Darla, the head of Piper’s wardrobe department, was waiting for her along with her makeup artist, Trina. They were in charge of not only making her look good for the show but also deconstructing her afterward.
“Everything is set for dinner. People are headed over there now,” Lana said. It was tradition after the first show for Piper to treat the crew to dinner to celebrate the kickoff of the tour.
There was a knock on the door, and Heath popped his head in. “Great show, sweetheart. You were amazing.”
Her father, Dean, Faith and Sawyer entered the room. They were full of praise and congratulations. But Piper went from elated to deflated the moment she locked eyes with Sawyer.
“Thanks,” she said, forcing herself to look away. “There were a couple of transitions that didn’t go as smoothly as I wanted.”
“We’ll talk about it later,” her dad said. “I’m going to head over to the restaurant to make sure everything is in order. I’ll take Dean and Faith with me. I’ll leave your fiancé behind and send the car back to get you in an hour.”
“Oh.” Sawyer seemed hesitant. “I was going to head over with Hunter and the other guys from the band.”
Clearly, he hadn’t expected to be stuck with Piper.
“If you want to go ahead without me, you can.” Piper had a hard time hiding her annoyance. “I can get there on my own.”
“No, it’s fine. I can tell them to go on ahead. I only thought, given our conversation before the show, that it was better if I gave you some space.” He said it like she might get the wrong idea if he went with her.
Piper started to wipe off the thick layer of stage makeup from her face. She was far from being confused at the moment. “It’s a free country. You can do anything you want. Leave, stay. It’s totally up to you.”
He sat down on the couch like a defiant child. “I’ll stay then.”
Heath’s displeasure in their unfriendly display was evident. “I’m confident you two will work out whatever is going on before we get to dinner. I expect happy faces when I see you next.”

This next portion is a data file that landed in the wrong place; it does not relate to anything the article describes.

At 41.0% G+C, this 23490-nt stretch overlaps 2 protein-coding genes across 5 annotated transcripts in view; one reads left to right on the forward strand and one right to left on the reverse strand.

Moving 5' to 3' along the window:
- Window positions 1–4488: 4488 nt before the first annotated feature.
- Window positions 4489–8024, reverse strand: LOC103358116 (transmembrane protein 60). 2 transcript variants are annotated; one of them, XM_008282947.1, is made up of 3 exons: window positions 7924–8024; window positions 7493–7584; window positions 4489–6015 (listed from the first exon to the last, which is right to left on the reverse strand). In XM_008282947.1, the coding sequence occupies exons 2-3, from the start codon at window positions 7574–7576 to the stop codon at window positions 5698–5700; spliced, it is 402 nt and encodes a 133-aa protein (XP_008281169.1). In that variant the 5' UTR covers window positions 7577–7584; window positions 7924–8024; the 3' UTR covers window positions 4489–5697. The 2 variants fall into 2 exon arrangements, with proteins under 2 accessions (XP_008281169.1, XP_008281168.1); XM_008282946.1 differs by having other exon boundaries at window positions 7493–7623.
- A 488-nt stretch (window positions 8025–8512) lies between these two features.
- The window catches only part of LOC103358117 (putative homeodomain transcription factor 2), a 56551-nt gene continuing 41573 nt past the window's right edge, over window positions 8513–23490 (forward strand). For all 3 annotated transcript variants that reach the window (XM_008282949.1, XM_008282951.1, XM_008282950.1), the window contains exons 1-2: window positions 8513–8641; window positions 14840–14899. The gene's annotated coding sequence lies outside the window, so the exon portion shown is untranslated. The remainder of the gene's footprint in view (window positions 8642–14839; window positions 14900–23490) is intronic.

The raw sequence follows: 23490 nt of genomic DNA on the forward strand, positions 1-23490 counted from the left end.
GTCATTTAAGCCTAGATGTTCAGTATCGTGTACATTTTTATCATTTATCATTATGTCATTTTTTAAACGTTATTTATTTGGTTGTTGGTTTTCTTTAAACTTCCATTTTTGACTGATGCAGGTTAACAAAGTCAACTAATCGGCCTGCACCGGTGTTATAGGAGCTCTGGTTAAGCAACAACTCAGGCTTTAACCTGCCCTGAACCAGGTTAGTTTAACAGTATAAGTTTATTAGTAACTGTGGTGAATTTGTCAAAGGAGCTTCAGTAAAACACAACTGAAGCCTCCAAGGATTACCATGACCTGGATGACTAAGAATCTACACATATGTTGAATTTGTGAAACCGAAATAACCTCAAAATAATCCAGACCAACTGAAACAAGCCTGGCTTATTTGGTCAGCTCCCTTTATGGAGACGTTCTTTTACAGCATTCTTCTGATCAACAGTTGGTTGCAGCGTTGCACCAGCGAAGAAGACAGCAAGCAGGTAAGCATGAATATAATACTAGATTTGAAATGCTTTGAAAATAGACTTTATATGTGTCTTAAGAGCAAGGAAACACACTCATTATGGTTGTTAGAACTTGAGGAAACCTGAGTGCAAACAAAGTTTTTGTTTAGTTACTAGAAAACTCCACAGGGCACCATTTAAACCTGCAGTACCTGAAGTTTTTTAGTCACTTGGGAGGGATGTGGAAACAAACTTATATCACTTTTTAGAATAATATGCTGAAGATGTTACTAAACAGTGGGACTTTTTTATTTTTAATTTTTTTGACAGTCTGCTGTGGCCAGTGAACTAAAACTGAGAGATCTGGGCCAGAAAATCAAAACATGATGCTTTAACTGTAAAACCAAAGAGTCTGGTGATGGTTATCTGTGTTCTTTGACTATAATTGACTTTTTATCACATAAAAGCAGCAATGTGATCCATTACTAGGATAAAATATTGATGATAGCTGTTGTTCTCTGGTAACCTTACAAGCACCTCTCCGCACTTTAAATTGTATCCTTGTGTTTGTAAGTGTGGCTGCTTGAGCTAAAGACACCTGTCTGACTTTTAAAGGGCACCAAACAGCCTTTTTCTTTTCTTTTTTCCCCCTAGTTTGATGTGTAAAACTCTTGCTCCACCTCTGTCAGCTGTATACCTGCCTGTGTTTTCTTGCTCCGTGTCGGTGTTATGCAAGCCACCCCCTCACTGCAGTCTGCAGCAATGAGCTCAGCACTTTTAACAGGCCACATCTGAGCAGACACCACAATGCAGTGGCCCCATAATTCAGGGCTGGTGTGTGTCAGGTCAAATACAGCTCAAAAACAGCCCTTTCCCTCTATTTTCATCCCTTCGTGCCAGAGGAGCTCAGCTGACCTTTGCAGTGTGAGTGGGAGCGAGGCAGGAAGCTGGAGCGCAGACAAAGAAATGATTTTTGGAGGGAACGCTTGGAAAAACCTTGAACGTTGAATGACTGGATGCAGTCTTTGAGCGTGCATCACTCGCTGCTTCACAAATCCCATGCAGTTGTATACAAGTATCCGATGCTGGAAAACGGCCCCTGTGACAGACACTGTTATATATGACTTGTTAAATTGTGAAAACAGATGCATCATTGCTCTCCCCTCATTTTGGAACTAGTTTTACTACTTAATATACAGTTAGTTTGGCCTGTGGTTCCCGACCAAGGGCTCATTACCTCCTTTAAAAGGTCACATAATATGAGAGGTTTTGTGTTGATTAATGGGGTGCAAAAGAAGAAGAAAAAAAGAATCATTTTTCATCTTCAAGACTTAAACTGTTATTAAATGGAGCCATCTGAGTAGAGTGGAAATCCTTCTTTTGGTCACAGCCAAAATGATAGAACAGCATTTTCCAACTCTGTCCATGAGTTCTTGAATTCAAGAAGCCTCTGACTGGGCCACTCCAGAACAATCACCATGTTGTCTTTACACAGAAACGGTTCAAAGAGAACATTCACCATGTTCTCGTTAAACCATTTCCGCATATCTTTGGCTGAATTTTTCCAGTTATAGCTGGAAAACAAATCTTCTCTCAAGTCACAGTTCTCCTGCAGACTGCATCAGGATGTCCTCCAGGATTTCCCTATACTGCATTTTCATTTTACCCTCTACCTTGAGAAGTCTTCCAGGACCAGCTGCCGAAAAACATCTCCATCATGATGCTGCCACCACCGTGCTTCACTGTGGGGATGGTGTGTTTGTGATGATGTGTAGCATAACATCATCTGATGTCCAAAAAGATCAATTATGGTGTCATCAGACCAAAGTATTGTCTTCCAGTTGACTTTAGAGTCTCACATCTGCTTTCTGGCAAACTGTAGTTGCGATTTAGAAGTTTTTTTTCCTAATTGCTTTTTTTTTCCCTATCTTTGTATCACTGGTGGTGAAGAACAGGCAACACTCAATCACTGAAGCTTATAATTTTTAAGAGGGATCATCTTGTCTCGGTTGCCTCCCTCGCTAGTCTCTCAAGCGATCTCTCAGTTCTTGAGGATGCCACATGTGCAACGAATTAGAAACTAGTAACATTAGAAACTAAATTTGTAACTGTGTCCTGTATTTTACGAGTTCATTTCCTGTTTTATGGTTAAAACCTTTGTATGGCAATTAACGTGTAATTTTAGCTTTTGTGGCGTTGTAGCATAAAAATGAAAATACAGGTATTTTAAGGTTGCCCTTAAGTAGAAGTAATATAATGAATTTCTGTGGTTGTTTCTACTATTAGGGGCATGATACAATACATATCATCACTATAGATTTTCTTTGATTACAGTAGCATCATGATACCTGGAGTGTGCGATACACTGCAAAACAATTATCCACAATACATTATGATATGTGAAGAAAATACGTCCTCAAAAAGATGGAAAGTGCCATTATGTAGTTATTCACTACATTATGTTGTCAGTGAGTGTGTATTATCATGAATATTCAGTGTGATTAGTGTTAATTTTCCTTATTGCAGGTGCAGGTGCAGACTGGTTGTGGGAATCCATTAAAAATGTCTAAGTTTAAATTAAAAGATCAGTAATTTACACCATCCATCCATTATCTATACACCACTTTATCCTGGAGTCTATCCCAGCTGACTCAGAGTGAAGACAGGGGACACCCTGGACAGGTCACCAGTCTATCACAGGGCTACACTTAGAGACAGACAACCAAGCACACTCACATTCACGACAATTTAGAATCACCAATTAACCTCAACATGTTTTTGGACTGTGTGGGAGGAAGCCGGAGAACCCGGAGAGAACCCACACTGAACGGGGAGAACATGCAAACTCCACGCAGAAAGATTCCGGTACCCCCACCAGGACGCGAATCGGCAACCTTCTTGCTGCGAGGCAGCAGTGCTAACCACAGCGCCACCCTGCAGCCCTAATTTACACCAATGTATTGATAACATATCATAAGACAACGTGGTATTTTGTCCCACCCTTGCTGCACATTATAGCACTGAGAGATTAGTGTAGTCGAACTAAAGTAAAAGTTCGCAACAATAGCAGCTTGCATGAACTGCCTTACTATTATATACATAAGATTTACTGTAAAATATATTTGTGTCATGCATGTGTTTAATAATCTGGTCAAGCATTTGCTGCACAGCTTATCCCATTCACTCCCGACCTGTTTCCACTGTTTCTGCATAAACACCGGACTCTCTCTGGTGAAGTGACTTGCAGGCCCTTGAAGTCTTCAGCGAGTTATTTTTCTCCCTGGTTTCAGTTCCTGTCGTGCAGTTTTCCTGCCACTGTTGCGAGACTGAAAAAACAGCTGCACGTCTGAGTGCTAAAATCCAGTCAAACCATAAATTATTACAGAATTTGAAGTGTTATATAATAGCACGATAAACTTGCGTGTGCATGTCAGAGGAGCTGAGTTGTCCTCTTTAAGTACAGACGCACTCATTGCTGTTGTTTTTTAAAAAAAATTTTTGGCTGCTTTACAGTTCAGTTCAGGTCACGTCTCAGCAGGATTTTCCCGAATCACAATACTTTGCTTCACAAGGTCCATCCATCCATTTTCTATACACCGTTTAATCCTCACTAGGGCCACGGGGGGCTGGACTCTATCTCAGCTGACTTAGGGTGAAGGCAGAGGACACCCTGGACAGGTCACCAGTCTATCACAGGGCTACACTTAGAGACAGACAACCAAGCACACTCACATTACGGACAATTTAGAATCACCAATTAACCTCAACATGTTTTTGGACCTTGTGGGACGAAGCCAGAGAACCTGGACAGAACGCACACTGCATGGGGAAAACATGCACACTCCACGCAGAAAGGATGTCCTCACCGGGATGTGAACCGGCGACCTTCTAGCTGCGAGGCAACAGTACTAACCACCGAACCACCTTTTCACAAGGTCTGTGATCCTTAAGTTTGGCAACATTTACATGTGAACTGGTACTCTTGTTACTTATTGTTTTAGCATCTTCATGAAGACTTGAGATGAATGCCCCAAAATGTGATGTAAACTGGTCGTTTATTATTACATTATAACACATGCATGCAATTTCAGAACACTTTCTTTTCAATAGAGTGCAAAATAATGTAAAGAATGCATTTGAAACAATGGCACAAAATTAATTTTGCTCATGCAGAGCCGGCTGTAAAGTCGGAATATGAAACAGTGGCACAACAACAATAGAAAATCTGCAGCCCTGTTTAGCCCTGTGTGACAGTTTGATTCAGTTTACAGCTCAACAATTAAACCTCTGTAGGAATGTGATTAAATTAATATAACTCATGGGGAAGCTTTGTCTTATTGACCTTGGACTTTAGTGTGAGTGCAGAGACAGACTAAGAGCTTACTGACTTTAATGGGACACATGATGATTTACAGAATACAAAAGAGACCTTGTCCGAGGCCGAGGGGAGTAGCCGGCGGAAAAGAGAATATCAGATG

“Sure, Dad,” Piper promised, knowing she had to plaster on a smile in front of the crew.
Staring at Sawyer through the mirror didn’t make her want to smile, though. He glared back as the stylists finished taking off her makeup and hair extensions. What was he trying to prove?
Once Piper was ready for a shower, everyone left the room except for Sawyer and Lana.
“You two need to be careful,” Lana said. “People are going to talk if you argue like that in front of them. The goal is to convince people that you love each other.”
“He’s the one who’s acting like a child all of a sudden.”
“Oh, I’m acting like a child? Don’t you think it’s so interesting, Lana, that Piper will tell me this is a free country where people can do whatever they want, but when her father tells her to do something, she does it without question?”
Piper turned to face him, her eyes narrowed in anger. “I do what he says because he’s right. Do you think we should go into this dinner looking like we hate each other?”
“I don’t hate you, Piper. I never have and I hopefully never will.”
“But you don’t trust me.” His earlier words had hurt.
“You haven’t given me much reason to.”
She tilted her head. “What exactly have I done that makes you say that? You act like I’ve lied to you over and over again. I was confused by my feelings for you. Is that a crime?”
“No.” Sawyer rose to his feet. “It’s fine to be confused. But that’s not what happened. You turn your emotions off and on like a faucet. One minute, you’re letting me in and the next, you’re shutting me out. I guess your father decided having feelings wasn’t going to make you a pop star.”
Piper got out of her makeup chair and right up in his face. He was not going to make this about her. “How dare you? I am grateful that my father is always there to support me and what I want.”
“What you want or what he wants you for you? Do you even know if there’s a difference?”